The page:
Under the current rules, the base pay for chorus members, who also make on average $200,000 a year, covers four performances a week. The members get paid extra for rehearsals -- even if they haven't sung in four performances that week.

They also earn overtime for singing in any opera over four hours, which makes Richard Wagner the best thing that ever happened to a Met singer's paycheck. His "Parsifal" clocks in at five hours, and wasn't performed last season, in part because of the extra labor costs.

Who knew that the Met is not so much an opera house as the artistic equivalent of the fiscally unsustainable, union- dominated state of Illinois? The Met doesn't need Peter Gelb; it needs Chris Christie.

The union case against its nemesis Gelb is that he's a spendthrift, and there's something to it. He spent $169,000 this season on a poppy-field set for Alexander Borodin's "Prince Igor." Let's concede that half-naked people moving dreamily through a fake poppy field is not everyone's cup of tea. Let's further concede that spending $169,000 on poppies is extravagant. But the Met's aggrieved musicians might not have noticed: Opera is an extravagant art form. If they wanted stripped-down and no-nonsense, they could have gone into folk music.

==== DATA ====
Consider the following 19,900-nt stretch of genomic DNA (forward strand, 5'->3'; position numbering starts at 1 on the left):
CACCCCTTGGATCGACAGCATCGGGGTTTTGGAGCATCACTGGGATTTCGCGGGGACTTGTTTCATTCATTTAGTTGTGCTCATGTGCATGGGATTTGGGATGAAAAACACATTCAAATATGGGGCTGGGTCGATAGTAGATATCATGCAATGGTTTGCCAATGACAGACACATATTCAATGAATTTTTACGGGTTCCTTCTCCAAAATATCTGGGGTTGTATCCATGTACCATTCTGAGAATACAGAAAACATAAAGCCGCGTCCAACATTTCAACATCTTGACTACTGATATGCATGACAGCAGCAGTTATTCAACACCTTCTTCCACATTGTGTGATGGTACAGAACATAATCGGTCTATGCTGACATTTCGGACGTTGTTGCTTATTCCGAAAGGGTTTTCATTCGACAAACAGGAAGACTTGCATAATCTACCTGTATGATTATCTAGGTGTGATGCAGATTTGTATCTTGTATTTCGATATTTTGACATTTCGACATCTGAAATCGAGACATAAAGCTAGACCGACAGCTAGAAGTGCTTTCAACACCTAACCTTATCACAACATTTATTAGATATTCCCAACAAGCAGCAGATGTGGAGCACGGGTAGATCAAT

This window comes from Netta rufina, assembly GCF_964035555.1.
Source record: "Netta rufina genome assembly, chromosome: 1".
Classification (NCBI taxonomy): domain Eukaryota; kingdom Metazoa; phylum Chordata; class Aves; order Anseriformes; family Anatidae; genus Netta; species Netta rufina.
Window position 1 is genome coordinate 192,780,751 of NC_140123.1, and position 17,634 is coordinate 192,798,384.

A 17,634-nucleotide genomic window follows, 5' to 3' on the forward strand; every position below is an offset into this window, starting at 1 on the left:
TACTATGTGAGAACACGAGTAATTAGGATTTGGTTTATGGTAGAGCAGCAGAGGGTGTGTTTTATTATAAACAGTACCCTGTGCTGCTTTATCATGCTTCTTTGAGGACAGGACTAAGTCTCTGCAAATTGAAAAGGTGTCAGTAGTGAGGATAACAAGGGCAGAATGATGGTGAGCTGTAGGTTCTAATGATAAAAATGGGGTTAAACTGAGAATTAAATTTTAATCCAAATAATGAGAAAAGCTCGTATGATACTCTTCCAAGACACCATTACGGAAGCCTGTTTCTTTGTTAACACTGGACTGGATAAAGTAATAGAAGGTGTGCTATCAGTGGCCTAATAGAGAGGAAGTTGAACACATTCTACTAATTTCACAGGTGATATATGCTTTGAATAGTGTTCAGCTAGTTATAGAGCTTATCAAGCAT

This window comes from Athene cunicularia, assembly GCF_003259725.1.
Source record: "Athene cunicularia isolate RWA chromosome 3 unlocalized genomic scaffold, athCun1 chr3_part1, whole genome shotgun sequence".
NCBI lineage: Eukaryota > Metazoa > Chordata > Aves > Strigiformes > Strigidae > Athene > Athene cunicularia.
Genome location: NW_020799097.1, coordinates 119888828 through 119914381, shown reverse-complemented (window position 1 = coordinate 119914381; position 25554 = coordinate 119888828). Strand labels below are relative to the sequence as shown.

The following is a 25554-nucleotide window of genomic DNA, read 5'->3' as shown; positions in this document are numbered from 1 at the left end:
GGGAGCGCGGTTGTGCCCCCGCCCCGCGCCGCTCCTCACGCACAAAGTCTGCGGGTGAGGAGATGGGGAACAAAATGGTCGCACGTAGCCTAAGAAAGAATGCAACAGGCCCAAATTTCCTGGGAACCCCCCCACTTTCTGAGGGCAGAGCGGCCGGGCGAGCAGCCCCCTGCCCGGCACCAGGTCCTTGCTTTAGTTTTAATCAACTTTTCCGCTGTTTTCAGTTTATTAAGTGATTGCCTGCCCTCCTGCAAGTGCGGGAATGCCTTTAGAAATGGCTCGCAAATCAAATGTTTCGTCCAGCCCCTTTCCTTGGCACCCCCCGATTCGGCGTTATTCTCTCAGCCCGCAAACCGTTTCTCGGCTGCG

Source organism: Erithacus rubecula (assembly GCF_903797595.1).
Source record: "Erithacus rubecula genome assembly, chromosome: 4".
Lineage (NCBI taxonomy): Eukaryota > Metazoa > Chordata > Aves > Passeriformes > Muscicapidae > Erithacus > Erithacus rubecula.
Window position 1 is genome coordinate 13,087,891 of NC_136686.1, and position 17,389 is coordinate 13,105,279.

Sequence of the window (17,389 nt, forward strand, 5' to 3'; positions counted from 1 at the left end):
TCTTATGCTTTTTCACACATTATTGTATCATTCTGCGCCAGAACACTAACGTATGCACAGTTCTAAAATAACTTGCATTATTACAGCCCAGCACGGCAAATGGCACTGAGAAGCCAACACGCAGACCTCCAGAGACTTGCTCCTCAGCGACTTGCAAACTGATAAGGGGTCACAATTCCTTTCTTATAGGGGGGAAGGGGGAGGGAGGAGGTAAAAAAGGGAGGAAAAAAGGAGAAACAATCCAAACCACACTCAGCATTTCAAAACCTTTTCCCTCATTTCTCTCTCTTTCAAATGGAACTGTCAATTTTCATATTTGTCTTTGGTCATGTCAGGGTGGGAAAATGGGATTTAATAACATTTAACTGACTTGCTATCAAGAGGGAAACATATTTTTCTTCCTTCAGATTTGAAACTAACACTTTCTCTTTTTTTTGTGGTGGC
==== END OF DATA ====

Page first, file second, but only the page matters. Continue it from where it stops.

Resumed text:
Gelb dropped almost $20 million a few years ago on a production of Wagner's "Ring" cycle so ambitious that more than $1 million had to be spent on reinforcing the stage to support the 45-ton set. If the production underperformed at the box office, it was on a scale worthy of the Met and was funded by a gift. Only unions would complain that an opera manager is spending too much on opera and not enough on overtime pay and pension benefits.

Given the head winds in the culture, what the Met accomplishes is extraordinary -- more than 200 performances a season, in front of 800,000 people in the house and another couple of million in broadcasts in movie theaters. It is working to preserve a demanding art form that represents one of the high points of Western civilization.

It would be a shame for the ages if it were brought low, not just by indifference without, but by shortsighted union grubbiness within.

Rich Lowry Archives